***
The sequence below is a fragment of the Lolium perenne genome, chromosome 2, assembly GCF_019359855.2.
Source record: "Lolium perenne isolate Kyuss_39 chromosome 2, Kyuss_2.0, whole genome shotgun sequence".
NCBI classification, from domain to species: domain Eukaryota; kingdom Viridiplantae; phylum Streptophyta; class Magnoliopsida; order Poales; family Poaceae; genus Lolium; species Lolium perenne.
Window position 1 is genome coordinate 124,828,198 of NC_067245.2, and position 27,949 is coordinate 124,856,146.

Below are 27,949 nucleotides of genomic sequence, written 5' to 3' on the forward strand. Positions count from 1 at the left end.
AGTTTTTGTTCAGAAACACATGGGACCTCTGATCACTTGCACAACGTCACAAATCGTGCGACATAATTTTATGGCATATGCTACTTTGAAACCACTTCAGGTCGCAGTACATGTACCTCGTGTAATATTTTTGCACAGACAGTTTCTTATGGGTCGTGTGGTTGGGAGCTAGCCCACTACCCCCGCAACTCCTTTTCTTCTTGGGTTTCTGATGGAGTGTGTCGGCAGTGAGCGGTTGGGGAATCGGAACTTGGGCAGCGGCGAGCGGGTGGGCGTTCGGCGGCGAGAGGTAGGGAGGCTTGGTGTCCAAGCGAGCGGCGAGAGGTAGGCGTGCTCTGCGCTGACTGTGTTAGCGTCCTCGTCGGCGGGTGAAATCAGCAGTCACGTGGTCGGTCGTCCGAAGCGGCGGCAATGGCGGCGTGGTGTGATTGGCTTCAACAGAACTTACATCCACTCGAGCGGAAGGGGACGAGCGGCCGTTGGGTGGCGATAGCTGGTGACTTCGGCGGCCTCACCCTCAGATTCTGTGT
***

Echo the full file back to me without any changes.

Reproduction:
The sequence below is a fragment of the Lolium perenne genome, chromosome 2, assembly GCF_019359855.2.
Source record: "Lolium perenne isolate Kyuss_39 chromosome 2, Kyuss_2.0, whole genome shotgun sequence".
NCBI classification, from domain to species: domain Eukaryota; kingdom Viridiplantae; phylum Streptophyta; class Magnoliopsida; order Poales; family Poaceae; genus Lolium; species Lolium perenne.
Window position 1 is genome coordinate 124,828,198 of NC_067245.2, and position 27,949 is coordinate 124,856,146.

Below are 27,949 nucleotides of genomic sequence, written 5' to 3' on the forward strand. Positions count from 1 at the left end.
AGTTTTTGTTCAGAAACACATGGGACCTCTGATCACTTGCACAACGTCACAAATCGTGCGACATAATTTTATGGCATATGCTACTTTGAAACCACTTCAGGTCGCAGTACATGTACCTCGTGTAATATTTTTGCACAGACAGTTTCTTATGGGTCGTGTGGTTGGGAGCTAGCCCACTACCCCCGCAACTCCTTTTCTTCTTGGGTTTCTGATGGAGTGTGTCGGCAGTGAGCGGTTGGGGAATCGGAACTTGGGCAGCGGCGAGCGGGTGGGCGTTCGGCGGCGAGAGGTAGGGAGGCTTGGTGTCCAAGCGAGCGGCGAGAGGTAGGCGTGCTCTGCGCTGACTGTGTTAGCGTCCTCGTCGGCGGGTGAAATCAGCAGTCACGTGGTCGGTCGTCCGAAGCGGCGGCAATGGCGGCGTGGTGTGATTGGCTTCAACAGAACTTACATCCACTCGAGCGGAAGGGGACGAGCGGCCGTTGGGTGGCGATAGCTGGTGACTTCGGCGGCCTCACCCTCAGATTCTGTGT